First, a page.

Whose Birth was Fragrant as the Prim-Rose Flower.

Her wombe which well proportion'd was at First
Is now Enlarg'd a Thousand fold at least :
That of his Entrance Men might witnesse this
The End, by Fires, the best approved is.

Her Chamber's without Rocks, it smoothly stands,
With walls Erected like her Ivory Hands.
Or else the Fruit (for want of Fertile ground)
Had been nought worth, the Sonnes (to beare) unsound.

One Staffe was placed underneath her Bed,
And on the same another Flourished :
Trimmed up with Art, and very Temperate,
Least her fine Limbs should freeze for lack of heate.

Her Chamber doore was Lock'd and Bolted fast,
Admitting none to Trouble her, First, or Last :
The Furnace-Mouth likewise contrived, so,
That thence no vapourous Matter forth could goe.

And when the Issue there was Putrifyed
The Fine from Filthy flesh she did Divide :
Ressembling Phoebe in her Fullest Light
And Breathing, Sol himselfe was not more Bright.

Her time being come, what she conceiv'd before
Is now Re-borne, (sets ope her Chamber-door ;
And being soe) resumes a Kingly State
Possessing fully Heaven's Propitious Fate.

The Mother's Bed which erst stood in a Square
Is shortly after made Orbicular :
And on each side the Covering (as Round)
With Luna's Lustre Rightly doth Abound.

Thus from a square, the Bed a Globe is made
Fair, white, and cleare emerges from the shade
Of Night, whence doth a Ruddy Nature spring
T'enjoy the Merry Scepter of a King.

Hence God sett ope the Gates of Paradise,
Where Cynthia deckt him in Coelestiall Guise,
Sublim'd him to the Heavens, and when sh'had done,
Crown'd him in Glory, aequall with the Sun.

Foure Elements, Brave Armes, and Polish'd well
God gave him : In the mid'st whereof did dwell
A Crowned Maid, ordained for to be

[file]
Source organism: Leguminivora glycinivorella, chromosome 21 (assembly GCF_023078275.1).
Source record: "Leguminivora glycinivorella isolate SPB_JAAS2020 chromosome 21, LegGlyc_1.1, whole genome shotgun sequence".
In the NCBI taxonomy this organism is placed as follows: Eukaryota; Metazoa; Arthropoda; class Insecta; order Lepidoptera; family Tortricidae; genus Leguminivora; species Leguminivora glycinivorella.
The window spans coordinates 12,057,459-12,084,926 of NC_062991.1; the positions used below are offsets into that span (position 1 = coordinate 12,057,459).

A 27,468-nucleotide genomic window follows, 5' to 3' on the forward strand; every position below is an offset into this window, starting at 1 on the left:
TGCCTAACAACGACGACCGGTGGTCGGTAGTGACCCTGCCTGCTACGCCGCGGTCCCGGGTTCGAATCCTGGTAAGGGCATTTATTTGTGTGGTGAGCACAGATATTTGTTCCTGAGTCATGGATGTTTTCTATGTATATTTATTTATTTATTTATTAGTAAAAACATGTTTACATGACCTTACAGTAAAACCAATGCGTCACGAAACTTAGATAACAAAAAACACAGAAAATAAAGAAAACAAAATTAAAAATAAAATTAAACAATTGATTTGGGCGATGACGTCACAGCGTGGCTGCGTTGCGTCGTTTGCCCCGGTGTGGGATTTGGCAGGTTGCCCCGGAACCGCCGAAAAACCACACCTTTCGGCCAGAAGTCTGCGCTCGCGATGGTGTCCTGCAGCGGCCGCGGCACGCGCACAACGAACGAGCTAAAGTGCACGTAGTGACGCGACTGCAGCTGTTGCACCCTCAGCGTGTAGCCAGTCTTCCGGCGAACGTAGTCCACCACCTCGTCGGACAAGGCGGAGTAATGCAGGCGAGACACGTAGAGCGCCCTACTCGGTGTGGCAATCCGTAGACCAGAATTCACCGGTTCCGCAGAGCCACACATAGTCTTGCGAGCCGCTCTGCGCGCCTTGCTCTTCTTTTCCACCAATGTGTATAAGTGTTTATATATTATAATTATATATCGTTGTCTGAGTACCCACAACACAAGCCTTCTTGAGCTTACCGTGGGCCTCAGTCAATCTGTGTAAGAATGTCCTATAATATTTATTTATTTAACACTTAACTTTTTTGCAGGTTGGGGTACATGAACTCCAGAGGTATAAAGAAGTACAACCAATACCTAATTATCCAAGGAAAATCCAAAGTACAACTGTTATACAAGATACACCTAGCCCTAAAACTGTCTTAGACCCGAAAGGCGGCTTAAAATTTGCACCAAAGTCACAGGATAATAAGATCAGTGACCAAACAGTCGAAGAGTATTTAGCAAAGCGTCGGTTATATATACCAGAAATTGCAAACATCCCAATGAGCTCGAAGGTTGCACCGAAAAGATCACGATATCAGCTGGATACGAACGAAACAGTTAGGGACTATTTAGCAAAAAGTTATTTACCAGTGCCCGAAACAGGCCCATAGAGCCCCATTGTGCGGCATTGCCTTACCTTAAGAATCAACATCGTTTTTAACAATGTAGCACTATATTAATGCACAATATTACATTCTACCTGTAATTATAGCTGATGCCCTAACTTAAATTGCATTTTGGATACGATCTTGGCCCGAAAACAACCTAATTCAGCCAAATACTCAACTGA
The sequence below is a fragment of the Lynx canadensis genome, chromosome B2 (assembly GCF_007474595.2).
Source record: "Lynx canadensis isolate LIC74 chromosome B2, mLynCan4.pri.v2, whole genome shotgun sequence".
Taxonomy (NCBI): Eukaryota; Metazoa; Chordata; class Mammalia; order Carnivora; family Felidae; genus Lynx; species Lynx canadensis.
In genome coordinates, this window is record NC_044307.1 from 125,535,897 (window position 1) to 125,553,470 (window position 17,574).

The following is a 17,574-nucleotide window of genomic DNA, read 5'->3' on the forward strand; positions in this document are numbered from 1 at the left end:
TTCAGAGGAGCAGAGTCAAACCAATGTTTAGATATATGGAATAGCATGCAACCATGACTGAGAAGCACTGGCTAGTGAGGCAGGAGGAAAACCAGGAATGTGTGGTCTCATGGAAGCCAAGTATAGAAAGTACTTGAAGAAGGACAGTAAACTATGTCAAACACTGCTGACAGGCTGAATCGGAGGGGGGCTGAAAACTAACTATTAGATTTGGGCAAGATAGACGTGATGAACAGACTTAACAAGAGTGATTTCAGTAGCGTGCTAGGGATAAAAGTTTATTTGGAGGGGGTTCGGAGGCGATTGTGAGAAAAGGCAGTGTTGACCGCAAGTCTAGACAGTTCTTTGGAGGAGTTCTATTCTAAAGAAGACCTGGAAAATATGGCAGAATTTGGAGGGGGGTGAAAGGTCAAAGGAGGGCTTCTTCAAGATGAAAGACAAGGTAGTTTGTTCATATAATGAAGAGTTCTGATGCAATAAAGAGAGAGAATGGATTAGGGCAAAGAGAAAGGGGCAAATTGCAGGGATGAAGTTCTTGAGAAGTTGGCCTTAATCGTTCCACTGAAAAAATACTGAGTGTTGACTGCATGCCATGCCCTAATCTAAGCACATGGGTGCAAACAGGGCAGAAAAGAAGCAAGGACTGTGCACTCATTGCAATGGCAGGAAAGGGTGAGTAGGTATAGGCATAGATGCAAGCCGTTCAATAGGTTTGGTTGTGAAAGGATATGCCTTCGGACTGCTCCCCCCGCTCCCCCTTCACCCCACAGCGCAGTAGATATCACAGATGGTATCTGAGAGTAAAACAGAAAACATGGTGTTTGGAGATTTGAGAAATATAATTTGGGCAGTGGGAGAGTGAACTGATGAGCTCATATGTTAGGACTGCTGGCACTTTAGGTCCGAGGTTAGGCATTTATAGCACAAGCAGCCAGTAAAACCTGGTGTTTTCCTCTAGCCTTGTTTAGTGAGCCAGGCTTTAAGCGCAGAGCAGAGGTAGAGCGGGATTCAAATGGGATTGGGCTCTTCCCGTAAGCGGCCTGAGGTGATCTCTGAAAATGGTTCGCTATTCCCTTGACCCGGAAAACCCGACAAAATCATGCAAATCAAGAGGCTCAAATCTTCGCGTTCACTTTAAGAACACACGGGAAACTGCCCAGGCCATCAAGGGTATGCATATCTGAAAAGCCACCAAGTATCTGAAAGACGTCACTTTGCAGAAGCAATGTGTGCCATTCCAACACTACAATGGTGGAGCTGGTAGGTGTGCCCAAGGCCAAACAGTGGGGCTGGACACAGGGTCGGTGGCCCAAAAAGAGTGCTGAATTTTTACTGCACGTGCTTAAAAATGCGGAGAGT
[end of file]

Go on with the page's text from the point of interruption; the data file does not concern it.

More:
In the fifth Circle [of the Mystery]:

With all delicious unguent flowed she
When Purg'd from Bloody Menstruosity :
On every side her Count'nance Brightly shone,
She being adorn'd with every Precious Stone.

A Lyon Greene did in her Lapp reside
(the which an Eagle fed) and from whose Side
Blood gushed out : the virgin drunck it upp,
Whilst Mercury's Hand did th'Office of a Cupp.

The Milk (admir'd) she hastened from her Breast
Bestow'd it frankly on the Hungry Beast,
And with a Sponge his face she likewise dry'd
Which her own Milke had often Madefy'd.

Upon her Head a Diadem she did weare
With Fiery Feete sh'Advanced into the Aire ;
And glittering Bravely in her Golden Robes
Tooke place ith' Middle of the Starry Globes.

Thus Shee (by all the Planetes, Times, and Signes,
Dark, and Despised Clouds supported), Shines
and sits in Haire of Nett-worke, whilst the king
With his Glad Eyes, is, her Beleagreing.

Thus she Triumphantly of kings is Chiefe
Of Body's sick the only Grand Reliefe :
Such a Reformist of Defects, that shee
is worshipped by Men of each degree.

To Priests and Kings she yields an Ornament
The sick and needy sort she doth content:
What Man is hee will slight so Rich a Store,
As drowns the very thought of being Poore ?

Wherefore (O God !) vouchsafe to graunt us this,
That through th' Encrease made of its species
And Second Birth, wee may ones and Agen
Enjoy its Firtile and Sweete Fruits. AMEN.



If you have problems understanding these alchemical texts, Adam McLean now provides a study course entitled How to read alchemical texts : a guide for the perplexed.